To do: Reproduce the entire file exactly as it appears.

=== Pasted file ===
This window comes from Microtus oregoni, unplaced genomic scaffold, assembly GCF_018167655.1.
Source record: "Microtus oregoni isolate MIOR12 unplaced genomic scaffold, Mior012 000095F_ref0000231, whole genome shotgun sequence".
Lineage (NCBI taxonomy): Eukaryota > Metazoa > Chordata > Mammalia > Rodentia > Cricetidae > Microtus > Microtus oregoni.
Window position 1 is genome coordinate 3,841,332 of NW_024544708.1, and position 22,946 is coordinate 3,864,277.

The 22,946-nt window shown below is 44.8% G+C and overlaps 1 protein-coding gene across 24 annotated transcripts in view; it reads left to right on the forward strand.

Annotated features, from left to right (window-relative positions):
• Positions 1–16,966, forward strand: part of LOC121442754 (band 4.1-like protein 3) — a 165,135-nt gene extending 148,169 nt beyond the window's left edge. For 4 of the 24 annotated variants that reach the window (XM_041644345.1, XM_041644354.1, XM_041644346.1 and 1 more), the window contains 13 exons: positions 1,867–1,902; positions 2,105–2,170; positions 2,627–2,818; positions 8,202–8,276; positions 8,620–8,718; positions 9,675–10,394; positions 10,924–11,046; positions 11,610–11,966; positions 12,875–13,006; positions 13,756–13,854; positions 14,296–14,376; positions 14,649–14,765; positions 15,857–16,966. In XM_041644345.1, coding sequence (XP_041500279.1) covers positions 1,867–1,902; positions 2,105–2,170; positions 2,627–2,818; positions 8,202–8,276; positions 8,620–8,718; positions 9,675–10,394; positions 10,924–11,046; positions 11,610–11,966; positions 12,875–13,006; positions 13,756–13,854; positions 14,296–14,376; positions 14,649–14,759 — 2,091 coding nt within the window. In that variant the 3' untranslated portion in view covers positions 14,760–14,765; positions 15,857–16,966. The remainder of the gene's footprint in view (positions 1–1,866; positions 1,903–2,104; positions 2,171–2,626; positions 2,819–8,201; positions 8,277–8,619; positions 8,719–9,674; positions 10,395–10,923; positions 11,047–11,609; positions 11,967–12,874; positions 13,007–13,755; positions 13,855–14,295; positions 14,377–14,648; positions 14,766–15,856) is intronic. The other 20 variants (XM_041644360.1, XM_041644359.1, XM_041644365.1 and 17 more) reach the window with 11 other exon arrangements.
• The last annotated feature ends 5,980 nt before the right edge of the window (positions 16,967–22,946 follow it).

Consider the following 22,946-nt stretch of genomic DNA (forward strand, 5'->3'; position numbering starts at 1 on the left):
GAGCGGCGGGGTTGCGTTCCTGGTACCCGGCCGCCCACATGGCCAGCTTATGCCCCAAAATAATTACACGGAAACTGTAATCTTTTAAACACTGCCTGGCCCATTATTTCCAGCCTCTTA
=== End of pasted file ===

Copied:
This window comes from Microtus oregoni, unplaced genomic scaffold, assembly GCF_018167655.1.
Source record: "Microtus oregoni isolate MIOR12 unplaced genomic scaffold, Mior012 000095F_ref0000231, whole genome shotgun sequence".
Lineage (NCBI taxonomy): Eukaryota > Metazoa > Chordata > Mammalia > Rodentia > Cricetidae > Microtus > Microtus oregoni.
Window position 1 is genome coordinate 3,841,332 of NW_024544708.1, and position 22,946 is coordinate 3,864,277.

The 22,946-nt window shown below is 44.8% G+C and overlaps 1 protein-coding gene across 24 annotated transcripts in view; it reads left to right on the forward strand.

Annotated features, from left to right (window-relative positions):
• Positions 1–16,966, forward strand: part of LOC121442754 (band 4.1-like protein 3) — a 165,135-nt gene extending 148,169 nt beyond the window's left edge. For 4 of the 24 annotated variants that reach the window (XM_041644345.1, XM_041644354.1, XM_041644346.1 and 1 more), the window contains 13 exons: positions 1,867–1,902; positions 2,105–2,170; positions 2,627–2,818; positions 8,202–8,276; positions 8,620–8,718; positions 9,675–10,394; positions 10,924–11,046; positions 11,610–11,966; positions 12,875–13,006; positions 13,756–13,854; positions 14,296–14,376; positions 14,649–14,765; positions 15,857–16,966. In XM_041644345.1, coding sequence (XP_041500279.1) covers positions 1,867–1,902; positions 2,105–2,170; positions 2,627–2,818; positions 8,202–8,276; positions 8,620–8,718; positions 9,675–10,394; positions 10,924–11,046; positions 11,610–11,966; positions 12,875–13,006; positions 13,756–13,854; positions 14,296–14,376; positions 14,649–14,759 — 2,091 coding nt within the window. In that variant the 3' untranslated portion in view covers positions 14,760–14,765; positions 15,857–16,966. The remainder of the gene's footprint in view (positions 1–1,866; positions 1,903–2,104; positions 2,171–2,626; positions 2,819–8,201; positions 8,277–8,619; positions 8,719–9,674; positions 10,395–10,923; positions 11,047–11,609; positions 11,967–12,874; positions 13,007–13,755; positions 13,855–14,295; positions 14,377–14,648; positions 14,766–15,856) is intronic. The other 20 variants (XM_041644360.1, XM_041644359.1, XM_041644365.1 and 17 more) reach the window with 11 other exon arrangements.
• The last annotated feature ends 5,980 nt before the right edge of the window (positions 16,967–22,946 follow it).

Consider the following 22,946-nt stretch of genomic DNA (forward strand, 5'->3'; position numbering starts at 1 on the left):
GAGCGGCGGGGTTGCGTTCCTGGTACCCGGCCGCCCACATGGCCAGCTTATGCCCCAAAATAATTACACGGAAACTGTAATCTTTTAAACACTGCCTGGCCCATTATTTCCAGCCTCTTA